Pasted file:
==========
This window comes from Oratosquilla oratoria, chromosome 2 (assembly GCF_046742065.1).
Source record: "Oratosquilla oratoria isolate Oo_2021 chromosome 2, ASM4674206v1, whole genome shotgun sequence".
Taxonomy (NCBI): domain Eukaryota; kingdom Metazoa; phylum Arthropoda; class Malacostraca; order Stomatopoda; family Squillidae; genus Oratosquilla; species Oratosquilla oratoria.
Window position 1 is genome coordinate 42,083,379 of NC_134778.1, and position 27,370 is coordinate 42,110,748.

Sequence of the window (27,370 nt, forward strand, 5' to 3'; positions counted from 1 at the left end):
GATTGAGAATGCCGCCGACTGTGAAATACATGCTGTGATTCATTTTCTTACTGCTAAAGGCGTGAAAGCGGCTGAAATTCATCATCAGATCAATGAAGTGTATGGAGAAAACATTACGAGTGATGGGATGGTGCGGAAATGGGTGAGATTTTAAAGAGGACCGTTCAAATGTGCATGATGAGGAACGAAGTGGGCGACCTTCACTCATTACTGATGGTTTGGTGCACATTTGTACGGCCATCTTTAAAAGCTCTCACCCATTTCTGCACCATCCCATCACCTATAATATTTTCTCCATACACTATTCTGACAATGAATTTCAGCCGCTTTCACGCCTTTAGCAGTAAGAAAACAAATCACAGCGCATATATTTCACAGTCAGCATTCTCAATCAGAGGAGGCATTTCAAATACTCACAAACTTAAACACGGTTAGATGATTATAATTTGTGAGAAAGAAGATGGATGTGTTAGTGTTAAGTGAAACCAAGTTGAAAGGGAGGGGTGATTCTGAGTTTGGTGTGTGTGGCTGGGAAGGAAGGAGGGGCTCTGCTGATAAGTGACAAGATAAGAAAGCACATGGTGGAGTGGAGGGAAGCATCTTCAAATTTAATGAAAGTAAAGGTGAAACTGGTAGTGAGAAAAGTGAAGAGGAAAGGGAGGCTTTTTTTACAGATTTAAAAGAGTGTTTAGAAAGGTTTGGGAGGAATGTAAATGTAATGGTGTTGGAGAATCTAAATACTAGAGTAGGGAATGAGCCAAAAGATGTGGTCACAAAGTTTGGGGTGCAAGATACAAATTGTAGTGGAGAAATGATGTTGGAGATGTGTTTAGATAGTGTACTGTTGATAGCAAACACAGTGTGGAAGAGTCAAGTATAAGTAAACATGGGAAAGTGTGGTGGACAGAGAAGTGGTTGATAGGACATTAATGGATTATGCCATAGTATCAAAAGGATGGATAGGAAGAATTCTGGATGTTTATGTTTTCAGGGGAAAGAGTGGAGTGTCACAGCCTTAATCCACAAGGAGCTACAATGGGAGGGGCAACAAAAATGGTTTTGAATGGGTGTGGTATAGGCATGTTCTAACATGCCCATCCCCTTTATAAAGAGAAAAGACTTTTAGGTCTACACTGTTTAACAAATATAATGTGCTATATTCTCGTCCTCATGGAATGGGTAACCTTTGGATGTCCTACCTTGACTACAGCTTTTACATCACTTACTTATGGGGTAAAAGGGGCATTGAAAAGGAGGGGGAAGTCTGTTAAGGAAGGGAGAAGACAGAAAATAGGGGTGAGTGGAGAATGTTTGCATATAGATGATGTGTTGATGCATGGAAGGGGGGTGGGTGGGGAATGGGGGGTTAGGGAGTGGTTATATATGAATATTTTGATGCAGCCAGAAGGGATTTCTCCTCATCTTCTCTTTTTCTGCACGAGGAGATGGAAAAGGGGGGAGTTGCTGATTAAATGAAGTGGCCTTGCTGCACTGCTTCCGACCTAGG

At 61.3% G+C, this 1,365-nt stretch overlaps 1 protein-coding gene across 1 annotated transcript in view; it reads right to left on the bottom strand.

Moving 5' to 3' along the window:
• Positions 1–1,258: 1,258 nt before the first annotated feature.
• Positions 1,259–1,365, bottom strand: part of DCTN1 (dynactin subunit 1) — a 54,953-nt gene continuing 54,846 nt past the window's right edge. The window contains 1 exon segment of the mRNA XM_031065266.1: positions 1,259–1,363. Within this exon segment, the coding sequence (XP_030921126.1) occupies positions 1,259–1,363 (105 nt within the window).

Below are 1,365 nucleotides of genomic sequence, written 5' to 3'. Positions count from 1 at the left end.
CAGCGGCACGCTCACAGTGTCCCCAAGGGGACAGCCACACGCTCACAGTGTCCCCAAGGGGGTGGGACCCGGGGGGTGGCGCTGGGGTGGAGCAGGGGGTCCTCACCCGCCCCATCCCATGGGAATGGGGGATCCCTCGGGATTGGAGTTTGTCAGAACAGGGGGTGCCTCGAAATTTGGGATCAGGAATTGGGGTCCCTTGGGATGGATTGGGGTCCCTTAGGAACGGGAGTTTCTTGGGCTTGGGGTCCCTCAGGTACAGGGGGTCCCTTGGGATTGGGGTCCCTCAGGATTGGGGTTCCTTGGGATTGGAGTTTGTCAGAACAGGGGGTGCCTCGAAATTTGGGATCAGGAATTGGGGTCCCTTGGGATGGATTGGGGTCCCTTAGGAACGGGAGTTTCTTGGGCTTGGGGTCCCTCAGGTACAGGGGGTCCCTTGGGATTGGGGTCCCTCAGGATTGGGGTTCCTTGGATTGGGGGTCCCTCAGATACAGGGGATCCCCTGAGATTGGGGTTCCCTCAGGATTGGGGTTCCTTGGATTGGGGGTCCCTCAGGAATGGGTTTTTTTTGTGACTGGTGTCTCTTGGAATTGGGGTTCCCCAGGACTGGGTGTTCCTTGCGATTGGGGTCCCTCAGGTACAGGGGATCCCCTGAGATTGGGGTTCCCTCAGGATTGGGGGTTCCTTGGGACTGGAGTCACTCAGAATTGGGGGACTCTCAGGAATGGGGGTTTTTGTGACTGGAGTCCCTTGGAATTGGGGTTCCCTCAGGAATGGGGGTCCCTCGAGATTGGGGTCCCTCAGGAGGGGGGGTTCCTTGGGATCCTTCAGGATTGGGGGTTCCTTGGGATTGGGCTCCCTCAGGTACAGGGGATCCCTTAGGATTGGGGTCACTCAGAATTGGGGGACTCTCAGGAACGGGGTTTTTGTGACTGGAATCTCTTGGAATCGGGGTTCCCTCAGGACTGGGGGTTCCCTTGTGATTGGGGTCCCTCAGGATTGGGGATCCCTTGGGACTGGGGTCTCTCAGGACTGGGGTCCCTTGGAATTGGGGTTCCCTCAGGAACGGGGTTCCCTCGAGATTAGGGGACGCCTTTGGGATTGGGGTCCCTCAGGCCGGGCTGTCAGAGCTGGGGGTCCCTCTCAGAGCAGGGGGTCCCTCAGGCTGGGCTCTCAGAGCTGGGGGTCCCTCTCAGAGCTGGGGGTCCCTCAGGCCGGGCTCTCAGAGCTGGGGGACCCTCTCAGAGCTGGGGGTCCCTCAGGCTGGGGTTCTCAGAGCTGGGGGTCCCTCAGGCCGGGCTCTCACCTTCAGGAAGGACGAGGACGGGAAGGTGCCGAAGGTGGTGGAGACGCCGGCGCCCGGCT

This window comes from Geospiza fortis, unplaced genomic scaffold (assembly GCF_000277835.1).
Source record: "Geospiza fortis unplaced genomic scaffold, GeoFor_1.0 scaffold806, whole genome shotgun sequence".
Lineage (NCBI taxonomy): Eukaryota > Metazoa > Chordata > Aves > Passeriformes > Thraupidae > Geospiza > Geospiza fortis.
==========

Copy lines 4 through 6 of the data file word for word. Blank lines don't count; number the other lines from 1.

Window position 1 is genome coordinate 42,083,379 of NC_134778.1, and position 27,370 is coordinate 42,110,748.

Sequence of the window (27,370 nt, forward strand, 5' to 3'; positions counted from 1 at the left end):
GATTGAGAATGCCGCCGACTGTGAAATACATGCTGTGATTCATTTTCTTACTGCTAAAGGCGTGAAAGCGGCTGAAATTCATCATCAGATCAATGAAGTGTATGGAGAAAACATTACGAGTGATGGGATGGTGCGGAAATGGGTGAGATTTTAAAGAGGACCGTTCAAATGTGCATGATGAGGAACGAAGTGGGCGACCTTCACTCATTACTGATGGTTTGGTGCACATTTGTACGGCCATCTTTAAAAGCTCTCACCCATTTCTGCACCATCCCATCACCTATAATATTTTCTCCATACACTATTCTGACAATGAATTTCAGCCGCTTTCACGCCTTTAGCAGTAAGAAAACAAATCACAGCGCATATATTTCACAGTCAGCATTCTCAATCAGAGGAGGCATTTCAAATACTCACAAACTTAAACACGGTTAGATGATTATAATTTGTGAGAAAGAAGATGGATGTGTTAGTGTTAAGTGAAACCAAGTTGAAAGGGAGGGGTGATTCTGAGTTTGGTGTGTGTGGCTGGGAAGGAAGGAGGGGCTCTGCTGATAAGTGACAAGATAAGAAAGCACATGGTGGAGTGGAGGGAAGCATCTTCAAATTTAATGAAAGTAAAGGTGAAACTGGTAGTGAGAAAAGTGAAGAGGAAAGGGAGGCTTTTTTTACAGATTTAAAAGAGTGTTTAGAAAGGTTTGGGAGGAATGTAAATGTAATGGTGTTGGAGAATCTAAATACTAGAGTAGGGAATGAGCCAAAAGATGTGGTCACAAAGTTTGGGGTGCAAGATACAAATTGTAGTGGAGAAATGATGTTGGAGATGTGTTTAGATAGTGTACTGTTGATAGCAAACACAGTGTGGAAGAGTCAAGTATAAGTAAACATGGGAAAGTGTGGTGGACAGAGAAGTGGTTGATAGGACATTAATGGATTATGCCATAGTATCAAAAGGATGGATAGGAAGAATTCTGGATGTTTATGTTTTCAGGGGAAAGAGTGGAGTGTCACAGCCTTAATCCACAAGGAGCTACAATGGGAGGGGCAACAAAAATGGTTTTGAATGGGTGTGGTATAGGCATGTTCTAACATGCCCATCCCCTTTATAAAGAGAAAAGACTTTTAGGTCTACACTGTTTAACAAATATAATGTGCTATATTCTCGTCCTCATGGAATGGGTAACCTTTGGATGTCCTACCTTGACTACAGCTTTTACATCACTTACTTATGGGGTAAAAGGGGCATTGAAAAGGAGGGGGAAGTCTGTTAAGGAAGGGAGAAGACAGAAAATAGGGGTGAGTGGAGAATGTTTGCATATAGATGATGTGTTGATGCATGGAAGGGGGGTGGGTGGGGAATGGGGGGTTAGGGAGTGGTTATATATGAATATTTTGATGCAGCCAGAAGGGATTTCTCCTCATCTTCTCTTTTTCTGCACGAGGAGATGGAAAAGGGGGGAGTTGCTGATTAAATGAAGTGGCCTTGCTGCACTGCTTCCGACCTAGG